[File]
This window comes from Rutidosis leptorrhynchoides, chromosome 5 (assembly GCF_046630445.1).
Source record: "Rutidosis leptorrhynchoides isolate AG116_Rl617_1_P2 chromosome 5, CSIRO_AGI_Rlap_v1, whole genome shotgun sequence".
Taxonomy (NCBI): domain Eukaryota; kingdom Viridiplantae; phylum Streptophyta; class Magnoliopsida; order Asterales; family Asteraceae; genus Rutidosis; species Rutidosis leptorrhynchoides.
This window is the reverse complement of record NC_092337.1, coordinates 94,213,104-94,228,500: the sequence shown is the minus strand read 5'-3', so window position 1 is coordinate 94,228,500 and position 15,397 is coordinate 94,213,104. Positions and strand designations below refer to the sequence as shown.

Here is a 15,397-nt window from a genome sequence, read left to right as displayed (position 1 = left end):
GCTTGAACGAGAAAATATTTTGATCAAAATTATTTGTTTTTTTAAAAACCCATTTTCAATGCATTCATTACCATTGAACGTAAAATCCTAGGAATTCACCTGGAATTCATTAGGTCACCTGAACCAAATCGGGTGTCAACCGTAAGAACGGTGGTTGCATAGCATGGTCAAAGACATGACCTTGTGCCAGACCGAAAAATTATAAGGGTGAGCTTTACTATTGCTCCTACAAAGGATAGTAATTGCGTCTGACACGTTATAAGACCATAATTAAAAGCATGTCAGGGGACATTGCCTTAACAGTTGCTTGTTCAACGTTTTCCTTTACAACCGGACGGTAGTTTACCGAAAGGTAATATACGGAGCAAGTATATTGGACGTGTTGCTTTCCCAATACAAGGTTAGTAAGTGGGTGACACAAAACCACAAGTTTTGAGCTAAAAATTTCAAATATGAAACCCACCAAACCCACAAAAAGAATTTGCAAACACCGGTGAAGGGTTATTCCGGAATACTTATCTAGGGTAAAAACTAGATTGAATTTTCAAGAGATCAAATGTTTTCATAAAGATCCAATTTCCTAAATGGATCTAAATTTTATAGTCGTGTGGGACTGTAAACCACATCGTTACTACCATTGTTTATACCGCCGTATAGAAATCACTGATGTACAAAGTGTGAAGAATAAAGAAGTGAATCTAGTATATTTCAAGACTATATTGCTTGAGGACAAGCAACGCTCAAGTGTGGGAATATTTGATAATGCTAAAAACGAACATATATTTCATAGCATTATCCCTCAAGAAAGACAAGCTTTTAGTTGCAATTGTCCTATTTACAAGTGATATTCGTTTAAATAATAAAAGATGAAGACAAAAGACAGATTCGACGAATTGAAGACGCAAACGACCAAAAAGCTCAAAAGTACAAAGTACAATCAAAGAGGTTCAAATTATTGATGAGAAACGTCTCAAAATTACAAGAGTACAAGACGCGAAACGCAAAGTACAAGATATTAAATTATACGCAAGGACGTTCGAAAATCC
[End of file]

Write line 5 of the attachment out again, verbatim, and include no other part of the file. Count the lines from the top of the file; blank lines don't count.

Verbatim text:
Here is a 15,397-nt window from a genome sequence, read left to right as displayed (position 1 = left end):